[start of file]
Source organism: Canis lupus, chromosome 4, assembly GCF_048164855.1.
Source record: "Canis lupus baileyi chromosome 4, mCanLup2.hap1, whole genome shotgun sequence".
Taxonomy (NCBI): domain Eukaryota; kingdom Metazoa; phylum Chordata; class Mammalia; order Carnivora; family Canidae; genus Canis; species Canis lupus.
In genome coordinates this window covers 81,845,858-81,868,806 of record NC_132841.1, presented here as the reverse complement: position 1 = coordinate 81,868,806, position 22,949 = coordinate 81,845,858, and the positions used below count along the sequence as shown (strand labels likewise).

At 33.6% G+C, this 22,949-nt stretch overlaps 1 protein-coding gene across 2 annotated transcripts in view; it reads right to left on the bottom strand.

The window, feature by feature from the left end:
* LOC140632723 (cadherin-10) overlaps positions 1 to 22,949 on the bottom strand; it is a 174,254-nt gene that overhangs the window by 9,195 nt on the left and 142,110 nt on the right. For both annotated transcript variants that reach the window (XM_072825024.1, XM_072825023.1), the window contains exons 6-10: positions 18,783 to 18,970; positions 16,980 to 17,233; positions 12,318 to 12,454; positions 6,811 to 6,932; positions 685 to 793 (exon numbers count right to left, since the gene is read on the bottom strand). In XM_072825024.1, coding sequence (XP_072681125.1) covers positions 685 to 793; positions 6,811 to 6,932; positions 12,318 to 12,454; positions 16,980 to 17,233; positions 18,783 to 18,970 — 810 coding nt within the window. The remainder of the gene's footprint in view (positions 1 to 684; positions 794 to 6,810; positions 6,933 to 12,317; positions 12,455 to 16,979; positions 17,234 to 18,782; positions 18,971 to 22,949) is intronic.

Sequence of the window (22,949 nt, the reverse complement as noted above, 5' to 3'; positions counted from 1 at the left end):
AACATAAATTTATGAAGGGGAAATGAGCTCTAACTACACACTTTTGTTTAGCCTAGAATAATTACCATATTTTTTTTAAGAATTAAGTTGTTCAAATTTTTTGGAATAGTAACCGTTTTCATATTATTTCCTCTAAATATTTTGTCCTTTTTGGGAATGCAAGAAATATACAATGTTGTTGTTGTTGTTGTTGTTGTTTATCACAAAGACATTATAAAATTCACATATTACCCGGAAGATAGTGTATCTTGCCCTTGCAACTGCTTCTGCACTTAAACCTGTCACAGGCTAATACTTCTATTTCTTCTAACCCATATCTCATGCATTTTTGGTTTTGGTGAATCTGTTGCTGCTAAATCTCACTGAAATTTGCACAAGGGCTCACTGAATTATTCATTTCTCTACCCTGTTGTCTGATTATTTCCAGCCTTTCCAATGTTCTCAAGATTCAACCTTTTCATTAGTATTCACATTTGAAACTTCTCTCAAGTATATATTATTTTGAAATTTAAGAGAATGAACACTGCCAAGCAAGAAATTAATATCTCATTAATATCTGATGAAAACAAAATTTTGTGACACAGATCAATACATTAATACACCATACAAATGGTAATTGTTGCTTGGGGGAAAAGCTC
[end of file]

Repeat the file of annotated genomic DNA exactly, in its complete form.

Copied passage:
Source organism: Canis lupus, chromosome 4, assembly GCF_048164855.1.
Source record: "Canis lupus baileyi chromosome 4, mCanLup2.hap1, whole genome shotgun sequence".
Taxonomy (NCBI): domain Eukaryota; kingdom Metazoa; phylum Chordata; class Mammalia; order Carnivora; family Canidae; genus Canis; species Canis lupus.
In genome coordinates this window covers 81,845,858-81,868,806 of record NC_132841.1, presented here as the reverse complement: position 1 = coordinate 81,868,806, position 22,949 = coordinate 81,845,858, and the positions used below count along the sequence as shown (strand labels likewise).

At 33.6% G+C, this 22,949-nt stretch overlaps 1 protein-coding gene across 2 annotated transcripts in view; it reads right to left on the bottom strand.

The window, feature by feature from the left end:
* LOC140632723 (cadherin-10) overlaps positions 1 to 22,949 on the bottom strand; it is a 174,254-nt gene that overhangs the window by 9,195 nt on the left and 142,110 nt on the right. For both annotated transcript variants that reach the window (XM_072825024.1, XM_072825023.1), the window contains exons 6-10: positions 18,783 to 18,970; positions 16,980 to 17,233; positions 12,318 to 12,454; positions 6,811 to 6,932; positions 685 to 793 (exon numbers count right to left, since the gene is read on the bottom strand). In XM_072825024.1, coding sequence (XP_072681125.1) covers positions 685 to 793; positions 6,811 to 6,932; positions 12,318 to 12,454; positions 16,980 to 17,233; positions 18,783 to 18,970 — 810 coding nt within the window. The remainder of the gene's footprint in view (positions 1 to 684; positions 794 to 6,810; positions 6,933 to 12,317; positions 12,455 to 16,979; positions 17,234 to 18,782; positions 18,971 to 22,949) is intronic.

Sequence of the window (22,949 nt, the reverse complement as noted above, 5' to 3'; positions counted from 1 at the left end):
AACATAAATTTATGAAGGGGAAATGAGCTCTAACTACACACTTTTGTTTAGCCTAGAATAATTACCATATTTTTTTTAAGAATTAAGTTGTTCAAATTTTTTGGAATAGTAACCGTTTTCATATTATTTCCTCTAAATATTTTGTCCTTTTTGGGAATGCAAGAAATATACAATGTTGTTGTTGTTGTTGTTGTTGTTTATCACAAAGACATTATAAAATTCACATATTACCCGGAAGATAGTGTATCTTGCCCTTGCAACTGCTTCTGCACTTAAACCTGTCACAGGCTAATACTTCTATTTCTTCTAACCCATATCTCATGCATTTTTGGTTTTGGTGAATCTGTTGCTGCTAAATCTCACTGAAATTTGCACAAGGGCTCACTGAATTATTCATTTCTCTACCCTGTTGTCTGATTATTTCCAGCCTTTCCAATGTTCTCAAGATTCAACCTTTTCATTAGTATTCACATTTGAAACTTCTCTCAAGTATATATTATTTTGAAATTTAAGAGAATGAACACTGCCAAGCAAGAAATTAATATCTCATTAATATCTGATGAAAACAAAATTTTGTGACACAGATCAATACATTAATACACCATACAAATGGTAATTGTTGCTTGGGGGAAAAGCTC